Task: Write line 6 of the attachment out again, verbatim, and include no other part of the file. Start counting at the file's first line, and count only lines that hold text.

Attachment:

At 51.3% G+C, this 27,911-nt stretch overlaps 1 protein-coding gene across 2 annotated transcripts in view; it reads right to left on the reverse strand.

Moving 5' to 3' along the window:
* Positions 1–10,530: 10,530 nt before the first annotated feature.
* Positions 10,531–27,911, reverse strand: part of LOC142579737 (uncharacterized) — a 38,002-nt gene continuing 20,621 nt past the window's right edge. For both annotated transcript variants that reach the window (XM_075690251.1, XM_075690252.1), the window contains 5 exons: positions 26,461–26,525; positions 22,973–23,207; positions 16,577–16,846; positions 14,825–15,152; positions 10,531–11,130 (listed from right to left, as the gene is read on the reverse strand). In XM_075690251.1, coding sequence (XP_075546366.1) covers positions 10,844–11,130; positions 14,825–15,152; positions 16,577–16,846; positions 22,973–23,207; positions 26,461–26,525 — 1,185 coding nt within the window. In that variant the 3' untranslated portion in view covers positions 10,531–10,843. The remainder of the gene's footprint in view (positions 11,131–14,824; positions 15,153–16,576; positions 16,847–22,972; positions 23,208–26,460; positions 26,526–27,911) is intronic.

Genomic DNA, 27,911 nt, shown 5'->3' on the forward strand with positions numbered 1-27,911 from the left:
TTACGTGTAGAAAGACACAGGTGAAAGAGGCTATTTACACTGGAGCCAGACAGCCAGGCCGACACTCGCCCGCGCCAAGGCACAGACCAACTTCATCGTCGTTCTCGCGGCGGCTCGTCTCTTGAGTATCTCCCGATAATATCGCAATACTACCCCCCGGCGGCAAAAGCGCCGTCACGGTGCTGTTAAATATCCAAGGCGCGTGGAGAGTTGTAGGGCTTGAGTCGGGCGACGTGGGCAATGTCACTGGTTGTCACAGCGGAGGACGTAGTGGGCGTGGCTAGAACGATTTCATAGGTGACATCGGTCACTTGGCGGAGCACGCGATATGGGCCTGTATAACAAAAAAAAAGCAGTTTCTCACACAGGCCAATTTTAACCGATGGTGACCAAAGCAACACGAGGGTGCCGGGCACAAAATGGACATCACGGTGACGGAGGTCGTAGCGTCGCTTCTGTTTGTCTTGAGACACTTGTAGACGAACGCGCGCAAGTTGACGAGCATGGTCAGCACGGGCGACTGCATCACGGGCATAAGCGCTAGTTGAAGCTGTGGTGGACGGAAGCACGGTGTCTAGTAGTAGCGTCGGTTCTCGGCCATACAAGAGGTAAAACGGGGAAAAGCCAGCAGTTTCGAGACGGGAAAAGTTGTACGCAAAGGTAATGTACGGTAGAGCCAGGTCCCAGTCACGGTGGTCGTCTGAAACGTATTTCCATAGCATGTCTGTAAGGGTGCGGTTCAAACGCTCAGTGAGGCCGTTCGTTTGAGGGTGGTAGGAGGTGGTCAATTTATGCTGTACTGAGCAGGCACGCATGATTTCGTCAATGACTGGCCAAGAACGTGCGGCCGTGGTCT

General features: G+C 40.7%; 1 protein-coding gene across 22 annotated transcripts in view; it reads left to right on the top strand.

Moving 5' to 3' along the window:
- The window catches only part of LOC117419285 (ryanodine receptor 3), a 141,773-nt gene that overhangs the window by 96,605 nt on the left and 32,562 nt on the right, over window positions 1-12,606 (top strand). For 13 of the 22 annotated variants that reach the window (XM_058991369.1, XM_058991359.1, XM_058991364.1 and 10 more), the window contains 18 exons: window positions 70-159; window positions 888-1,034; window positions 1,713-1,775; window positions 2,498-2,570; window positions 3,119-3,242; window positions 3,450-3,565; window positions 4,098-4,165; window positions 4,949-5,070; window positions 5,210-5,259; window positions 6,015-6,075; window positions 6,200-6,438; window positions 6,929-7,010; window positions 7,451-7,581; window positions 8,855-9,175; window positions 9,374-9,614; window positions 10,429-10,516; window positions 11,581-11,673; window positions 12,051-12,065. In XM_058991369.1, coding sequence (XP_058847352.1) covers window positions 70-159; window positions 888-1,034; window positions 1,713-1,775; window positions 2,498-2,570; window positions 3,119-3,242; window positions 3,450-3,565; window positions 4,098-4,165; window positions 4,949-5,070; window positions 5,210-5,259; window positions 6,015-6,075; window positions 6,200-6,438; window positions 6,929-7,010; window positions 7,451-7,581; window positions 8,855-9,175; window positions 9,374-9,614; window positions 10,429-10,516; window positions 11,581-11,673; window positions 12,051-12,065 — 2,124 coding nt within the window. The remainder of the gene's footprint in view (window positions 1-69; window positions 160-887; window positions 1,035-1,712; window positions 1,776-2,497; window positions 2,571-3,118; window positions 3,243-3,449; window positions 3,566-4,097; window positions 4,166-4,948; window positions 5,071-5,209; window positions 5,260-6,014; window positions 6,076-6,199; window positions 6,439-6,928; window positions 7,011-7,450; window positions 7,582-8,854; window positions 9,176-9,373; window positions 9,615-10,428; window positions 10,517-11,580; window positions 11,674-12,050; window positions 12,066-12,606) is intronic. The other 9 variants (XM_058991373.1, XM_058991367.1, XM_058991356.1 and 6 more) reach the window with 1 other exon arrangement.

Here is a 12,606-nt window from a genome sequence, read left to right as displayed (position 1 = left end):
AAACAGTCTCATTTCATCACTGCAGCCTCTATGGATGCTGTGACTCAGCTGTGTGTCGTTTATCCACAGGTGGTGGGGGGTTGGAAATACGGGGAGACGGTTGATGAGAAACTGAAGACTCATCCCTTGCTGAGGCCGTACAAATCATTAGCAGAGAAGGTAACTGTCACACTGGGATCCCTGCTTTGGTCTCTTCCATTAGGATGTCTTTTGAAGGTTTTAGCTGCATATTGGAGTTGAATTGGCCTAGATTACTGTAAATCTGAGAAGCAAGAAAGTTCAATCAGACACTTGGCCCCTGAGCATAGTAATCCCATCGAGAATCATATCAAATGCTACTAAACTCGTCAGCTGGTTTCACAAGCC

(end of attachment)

TTACGTGTAGAAAGACACAGGTGAAAGAGGCTATTTACACTGGAGCCAGACAGCCAGGCCGACACTCGCCCGCGCCAAGGCACAGACCAACTTCATCGTCGTTCTCGCGGCGGCTCGTCTCTTGAGTATCTCCCGATAATATCGCAATACTACCCCCCGGCGGCAAAAGCGCCGTCACGGTGCTGTTAAATATCCAAGGCGCGTGGAGAGTTGTAGGGCTTGAGTCGGGCGACGTGGGCAATGTCACTGGTTGTCACAGCGGAGGACGTAGTGGGCGTGGCTAGAACGATTTCATAGGTGACATCGGTCACTTGGCGGAGCACGCGATATGGGCCTGTATAACAAAAAAAAAGCAGTTTCTCACACAGGCCAATTTTAACCGATGGTGACCAAAGCAACACGAGGGTGCCGGGCACAAAATGGACATCACGGTGACGGAGGTCGTAGCGTCGCTTCTGTTTGTCTTGAGACACTTGTAGACGAACGCGCGCAAGTTGACGAGCATGGTCAGCACGGGCGACTGCATCACGGGCATAAGCGCTAGTTGAAGCTGTGGTGGACGGAAGCACGGTGTCTAGTAGTAGCGTCGGTTCTCGGCCATACAAGAGGTAAAACGGGGAAAAGCCAGCAGTTTCGAGACGGGAAAAGTTGTACGCAAAGGTAATGTACGGTAGAGCCAGGTCCCAGTCACGGTGGTCGTCTGAAACGTATTTCCATAGCATGTCTGTAAGGGTGCGGTTCAAACGCTCAGTGAGGCCGTTCGTTTGAGGGTGGTAGGAGGTGGTCAATTTATGCTGTACTGAGCAGGCACGCATGATTTCGTCAATGACTGGCCAAGAACGTGCGGCCGTGGTCT